Jun. 17--Brian Wing and his partner, Jim Kelly, look back at their decision nine years ago to move their Gulfstream jet from Bush Intercontinental Airport to a small airport in Conroe as one of their best moves.
Today, the pair has the largest general aviation business based at Lone Star Executive Airport -- Wing Aviation. The company, with 160 employees, caters to business travelers and corporate jet owners who want to avoid the hassles of airline travel.
"We moved up here because of convenience," said Wing, president of the company. "Departing became too unpredictable at Houston."
Capacity restraints at major airports such as Bush and Hobby can make it hard for private- and corporate-owned jets to gain runway access. Such delays burn valuable time and fuel.
A flurry of airport expansions is taking place in the Houston region to serve the growing corporate travel market. This trend is helping transform airports that had been more focused on recreational flyers into economic centers.
It has been more than 20 years since there has been so much demand for expansion of small airports and development of new ones in the region, said Alan Clark, director of transportation planning for the Houston-Galveston Area Council, a regional planning group. This reflects both rising business travel and population growth.
Bush and Hobby have the land and runways to handle more smaller aircraft, but doing so would cause delays to "skyrocket" and create safety issues, both of which are unacceptable to the major airlines and the public, said Kent McLemore, assistant director of aviation and manager of the planning division of the Houston Airport System, which manages those airports.
The two major airports offer limited general aviation services to smaller planes with specialized instruments, but Bush and Hobby mainly serve airlines and corporate jets. For years, small-aircraft owners have been encouraged to use facilities at the system's Ellington Field or surrounding regional airports, McLemore said.
In Texas, small airports contribute $8.7 billion to the state's economy, according to a 2005 economic impact study published in 2006 by the Texas Department of Transportation's Aviation Division. The number is based on the value of all goods, services and capital spending in the state that can be tied to general aviation.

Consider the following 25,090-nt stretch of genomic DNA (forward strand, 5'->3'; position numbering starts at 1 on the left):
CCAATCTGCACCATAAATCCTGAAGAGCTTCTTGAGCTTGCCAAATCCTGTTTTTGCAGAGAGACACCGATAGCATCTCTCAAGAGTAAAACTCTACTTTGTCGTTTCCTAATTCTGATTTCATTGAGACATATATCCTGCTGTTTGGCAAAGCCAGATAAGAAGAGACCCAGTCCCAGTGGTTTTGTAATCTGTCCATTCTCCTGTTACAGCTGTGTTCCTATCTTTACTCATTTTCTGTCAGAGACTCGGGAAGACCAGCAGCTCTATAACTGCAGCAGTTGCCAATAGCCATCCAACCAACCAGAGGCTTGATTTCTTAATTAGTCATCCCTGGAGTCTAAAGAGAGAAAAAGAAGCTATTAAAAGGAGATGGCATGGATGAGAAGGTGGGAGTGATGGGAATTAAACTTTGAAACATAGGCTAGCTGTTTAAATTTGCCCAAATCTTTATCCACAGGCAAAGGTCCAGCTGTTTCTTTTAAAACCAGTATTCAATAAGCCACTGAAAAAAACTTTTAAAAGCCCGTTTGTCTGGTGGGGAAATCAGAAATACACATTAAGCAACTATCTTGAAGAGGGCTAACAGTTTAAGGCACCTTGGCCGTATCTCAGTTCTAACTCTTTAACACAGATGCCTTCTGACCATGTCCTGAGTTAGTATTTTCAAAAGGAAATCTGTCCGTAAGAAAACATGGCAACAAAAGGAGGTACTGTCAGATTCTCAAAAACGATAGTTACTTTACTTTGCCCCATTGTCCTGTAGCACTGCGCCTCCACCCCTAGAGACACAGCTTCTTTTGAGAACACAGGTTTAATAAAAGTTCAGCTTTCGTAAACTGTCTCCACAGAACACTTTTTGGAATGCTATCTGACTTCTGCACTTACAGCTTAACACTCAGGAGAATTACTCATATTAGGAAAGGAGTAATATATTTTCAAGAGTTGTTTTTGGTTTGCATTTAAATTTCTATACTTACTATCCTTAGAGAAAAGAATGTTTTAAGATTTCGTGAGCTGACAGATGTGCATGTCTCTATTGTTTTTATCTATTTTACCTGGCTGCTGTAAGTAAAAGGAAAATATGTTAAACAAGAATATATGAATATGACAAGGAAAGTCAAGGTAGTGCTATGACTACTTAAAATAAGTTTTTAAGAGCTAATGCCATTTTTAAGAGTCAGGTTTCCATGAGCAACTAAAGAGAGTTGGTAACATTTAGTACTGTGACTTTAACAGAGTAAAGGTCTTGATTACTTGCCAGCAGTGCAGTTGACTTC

These estimates look at both the direct benefits around airports and their value to businesses that depend on air service. In 2001 that total was $5.9 billion.
The study uses different multipliers for each industry linked to aviation to determine the total economic impact. But in general, for every dollar spent on an airport in terms of capital projects or improvement, it is estimated that another dollar is spent in the community or region.
"The economic impact is big," said Linda Howard, director of planning and programming for the TxDOT Aviation Division. "For Fortune 500 companies, having access to an airport is a major consideration. It's one of the things they look at when expanding or moving.
Close to their destination
These regional airports appeal to travelers looking to land close to their destination, and they help major commercial airports manage overflow. These facilities typically have one or two runways at least 4,000 feet long and instrument landing systems.
Some have air traffic control towers and aviation businesses that provide services, including aircraft maintenance and storage, charter services, meeting and lounge spaces, and flight instruction.
Houston-area businessman Ron Henriksen, the developer of the Houston Executive Airport in Waller County, which opened in January, says the airport will serve businesses in the Energy Corridor.
While the corporate jet business is growing, some say it will be a challenge for Houston Executive Airport to woo clients in the face of strong competition from nearby airports.
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